Welcome to the Santa Teresa Foothills
   Neighborhood Association

                    Preservation of the Santa Teresa Foothills, Creation of a public trail
                    along the Coyote-Alamitos Canal, Public Education and Awareness,
                    Safe Neighborhoods, Hillside Development Enforcement



What do the Annual Dues pay for?
Members of our Board of Directors and others volunteer their time and some of their personnel resources freely, and we try very hard to find charitable souls who are willing to donate the resources we need to carry our initiatives. But we still incur some costs, and the Annual Dues help offset these costs. Our major recurring costs are Printing and Mailing of our Newsletter, and Supplies and Refreshments for our Association Meetings and Functions. Any money that is left over from these activities helps us to pay for our initiatives. For instance, the Century Oaks Park Adoption and Project requires us to provide water to the trees and shrubs, and trash and doggy bags for litter.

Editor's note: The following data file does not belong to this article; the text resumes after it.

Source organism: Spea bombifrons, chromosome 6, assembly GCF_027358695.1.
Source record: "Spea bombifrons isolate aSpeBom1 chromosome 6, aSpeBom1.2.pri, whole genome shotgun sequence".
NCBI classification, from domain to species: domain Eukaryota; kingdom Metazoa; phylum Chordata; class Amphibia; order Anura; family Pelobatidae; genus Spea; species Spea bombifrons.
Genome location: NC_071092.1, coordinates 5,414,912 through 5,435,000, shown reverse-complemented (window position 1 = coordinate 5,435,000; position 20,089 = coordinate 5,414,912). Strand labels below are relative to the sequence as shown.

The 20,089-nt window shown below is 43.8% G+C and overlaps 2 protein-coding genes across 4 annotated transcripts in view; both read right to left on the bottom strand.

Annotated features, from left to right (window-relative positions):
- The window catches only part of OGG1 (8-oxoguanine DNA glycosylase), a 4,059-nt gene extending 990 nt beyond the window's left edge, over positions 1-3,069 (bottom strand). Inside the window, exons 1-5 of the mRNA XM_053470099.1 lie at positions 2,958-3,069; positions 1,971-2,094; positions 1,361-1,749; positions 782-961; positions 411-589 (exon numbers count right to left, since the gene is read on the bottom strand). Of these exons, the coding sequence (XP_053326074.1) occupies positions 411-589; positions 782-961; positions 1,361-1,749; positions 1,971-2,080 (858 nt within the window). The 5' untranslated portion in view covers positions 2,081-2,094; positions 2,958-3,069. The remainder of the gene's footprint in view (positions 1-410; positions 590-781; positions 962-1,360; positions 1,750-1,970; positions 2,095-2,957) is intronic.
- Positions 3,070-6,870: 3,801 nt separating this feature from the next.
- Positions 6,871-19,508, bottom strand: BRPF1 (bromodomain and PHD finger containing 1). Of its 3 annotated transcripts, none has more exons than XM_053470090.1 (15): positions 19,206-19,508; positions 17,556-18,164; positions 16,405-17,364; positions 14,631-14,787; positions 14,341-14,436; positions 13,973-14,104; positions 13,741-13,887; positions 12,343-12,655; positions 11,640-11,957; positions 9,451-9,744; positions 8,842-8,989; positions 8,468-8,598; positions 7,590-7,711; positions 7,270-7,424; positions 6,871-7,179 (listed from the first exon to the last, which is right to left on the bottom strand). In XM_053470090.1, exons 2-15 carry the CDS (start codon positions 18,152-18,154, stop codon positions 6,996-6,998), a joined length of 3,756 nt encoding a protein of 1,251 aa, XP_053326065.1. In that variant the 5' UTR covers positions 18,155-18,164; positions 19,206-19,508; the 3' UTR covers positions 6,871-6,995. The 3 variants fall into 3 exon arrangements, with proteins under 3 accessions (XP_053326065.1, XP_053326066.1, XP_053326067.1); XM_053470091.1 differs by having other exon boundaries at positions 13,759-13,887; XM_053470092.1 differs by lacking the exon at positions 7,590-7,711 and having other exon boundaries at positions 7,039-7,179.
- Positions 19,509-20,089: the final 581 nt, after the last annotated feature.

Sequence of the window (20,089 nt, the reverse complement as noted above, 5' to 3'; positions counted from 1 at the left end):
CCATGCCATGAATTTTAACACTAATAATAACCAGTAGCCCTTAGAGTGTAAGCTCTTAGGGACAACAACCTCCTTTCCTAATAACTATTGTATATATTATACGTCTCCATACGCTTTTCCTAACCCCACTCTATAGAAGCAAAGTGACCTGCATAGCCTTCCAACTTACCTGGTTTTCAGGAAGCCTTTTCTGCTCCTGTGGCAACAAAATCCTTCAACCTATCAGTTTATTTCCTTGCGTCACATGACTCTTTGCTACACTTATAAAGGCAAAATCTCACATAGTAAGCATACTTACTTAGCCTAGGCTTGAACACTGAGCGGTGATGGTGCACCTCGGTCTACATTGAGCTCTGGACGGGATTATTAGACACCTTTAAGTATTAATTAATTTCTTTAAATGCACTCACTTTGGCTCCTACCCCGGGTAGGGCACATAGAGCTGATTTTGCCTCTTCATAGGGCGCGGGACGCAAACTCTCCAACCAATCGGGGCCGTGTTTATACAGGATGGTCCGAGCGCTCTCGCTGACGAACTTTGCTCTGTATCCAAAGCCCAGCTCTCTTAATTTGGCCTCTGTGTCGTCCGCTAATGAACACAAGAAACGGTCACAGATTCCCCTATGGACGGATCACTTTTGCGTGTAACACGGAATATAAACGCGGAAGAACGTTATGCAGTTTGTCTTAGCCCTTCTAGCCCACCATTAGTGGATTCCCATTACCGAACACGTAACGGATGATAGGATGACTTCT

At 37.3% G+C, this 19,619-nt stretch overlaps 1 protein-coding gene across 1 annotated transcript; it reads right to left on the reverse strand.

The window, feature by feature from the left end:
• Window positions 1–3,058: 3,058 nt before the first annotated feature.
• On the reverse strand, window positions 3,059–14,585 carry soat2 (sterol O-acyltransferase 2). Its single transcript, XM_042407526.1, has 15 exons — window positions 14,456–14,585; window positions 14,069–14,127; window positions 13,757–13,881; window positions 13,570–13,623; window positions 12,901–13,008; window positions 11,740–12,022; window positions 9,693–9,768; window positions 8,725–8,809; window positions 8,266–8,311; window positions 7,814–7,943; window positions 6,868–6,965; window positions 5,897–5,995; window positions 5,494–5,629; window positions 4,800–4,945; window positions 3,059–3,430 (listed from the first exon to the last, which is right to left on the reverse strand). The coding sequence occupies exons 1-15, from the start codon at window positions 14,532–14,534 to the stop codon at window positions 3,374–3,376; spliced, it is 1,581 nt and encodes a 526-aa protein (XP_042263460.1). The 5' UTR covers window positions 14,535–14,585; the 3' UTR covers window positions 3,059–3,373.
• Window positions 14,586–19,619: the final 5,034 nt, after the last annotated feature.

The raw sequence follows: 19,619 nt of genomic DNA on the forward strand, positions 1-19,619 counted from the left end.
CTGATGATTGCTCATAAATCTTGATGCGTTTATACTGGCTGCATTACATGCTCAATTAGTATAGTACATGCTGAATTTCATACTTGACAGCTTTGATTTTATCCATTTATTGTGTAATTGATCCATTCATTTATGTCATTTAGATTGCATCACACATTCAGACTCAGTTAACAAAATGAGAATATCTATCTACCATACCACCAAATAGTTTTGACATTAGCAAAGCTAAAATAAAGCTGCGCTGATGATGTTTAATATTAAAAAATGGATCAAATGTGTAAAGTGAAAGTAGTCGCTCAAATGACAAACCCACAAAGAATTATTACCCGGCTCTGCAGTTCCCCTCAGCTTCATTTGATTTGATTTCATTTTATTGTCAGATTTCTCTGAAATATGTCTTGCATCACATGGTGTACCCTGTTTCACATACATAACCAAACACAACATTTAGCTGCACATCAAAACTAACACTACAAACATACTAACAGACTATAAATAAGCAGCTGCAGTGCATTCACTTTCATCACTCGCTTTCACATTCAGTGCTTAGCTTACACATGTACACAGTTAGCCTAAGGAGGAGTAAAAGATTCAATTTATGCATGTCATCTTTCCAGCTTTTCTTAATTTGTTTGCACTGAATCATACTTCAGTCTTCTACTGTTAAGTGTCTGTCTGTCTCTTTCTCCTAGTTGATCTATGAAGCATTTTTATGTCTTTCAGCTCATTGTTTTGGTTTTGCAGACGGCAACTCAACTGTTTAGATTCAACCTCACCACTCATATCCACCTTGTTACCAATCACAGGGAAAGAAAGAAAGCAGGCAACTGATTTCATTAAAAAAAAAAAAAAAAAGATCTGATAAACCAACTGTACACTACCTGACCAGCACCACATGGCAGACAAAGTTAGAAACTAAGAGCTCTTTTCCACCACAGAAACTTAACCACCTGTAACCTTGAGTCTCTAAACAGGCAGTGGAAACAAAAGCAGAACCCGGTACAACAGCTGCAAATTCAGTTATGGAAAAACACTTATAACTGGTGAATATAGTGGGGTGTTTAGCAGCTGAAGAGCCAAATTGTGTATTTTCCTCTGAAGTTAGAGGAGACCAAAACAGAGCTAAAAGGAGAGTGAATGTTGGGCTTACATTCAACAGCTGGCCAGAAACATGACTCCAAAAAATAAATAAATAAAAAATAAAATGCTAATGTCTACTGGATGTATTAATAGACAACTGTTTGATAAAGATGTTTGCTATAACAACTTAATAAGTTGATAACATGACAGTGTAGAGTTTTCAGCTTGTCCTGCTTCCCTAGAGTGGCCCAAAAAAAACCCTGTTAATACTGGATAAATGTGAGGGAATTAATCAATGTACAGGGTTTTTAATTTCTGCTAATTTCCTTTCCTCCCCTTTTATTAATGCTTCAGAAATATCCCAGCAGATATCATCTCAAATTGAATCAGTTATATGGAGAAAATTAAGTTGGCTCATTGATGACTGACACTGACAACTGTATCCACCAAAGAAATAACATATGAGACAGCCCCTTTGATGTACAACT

One of your priorities is a public access Coyote-Alamitos Trail, but isn't there already a trail along the canal?
The canal access road that many people use for recreation and to walk their dogs is not a sanctioned public trail. It is an easement that property owners have given to the Santa Clara County Water District to operate the flood control canal. Therefore, technically the people who use this road are trespassing on private property.

Are you aware that some residents along the Coyote-Alamitos Canal feel that a public access trail along the canal ruins their privacy?
Yes, we are very aware that some of our neighbors whose backyards are adjacent to, and in view of the Coyote-Alamitos Canal access road are concerned about maintaining their privacy. And, we plan to do all we can to preserve the sanctity of their residences if and when we can establish an official public Coyote-Alamitos trail along the north side of the Santa Teresa Foothills. For instance, we plan to see if we can have a trail that follows some of the powerline access roads that are higher up on the hills, rather than following the canal access road directly behind homes. Where this isn't possible, we plan to provide plantings and other obstacles that will screen concerned neighbors from the eyes and noise of trail users.
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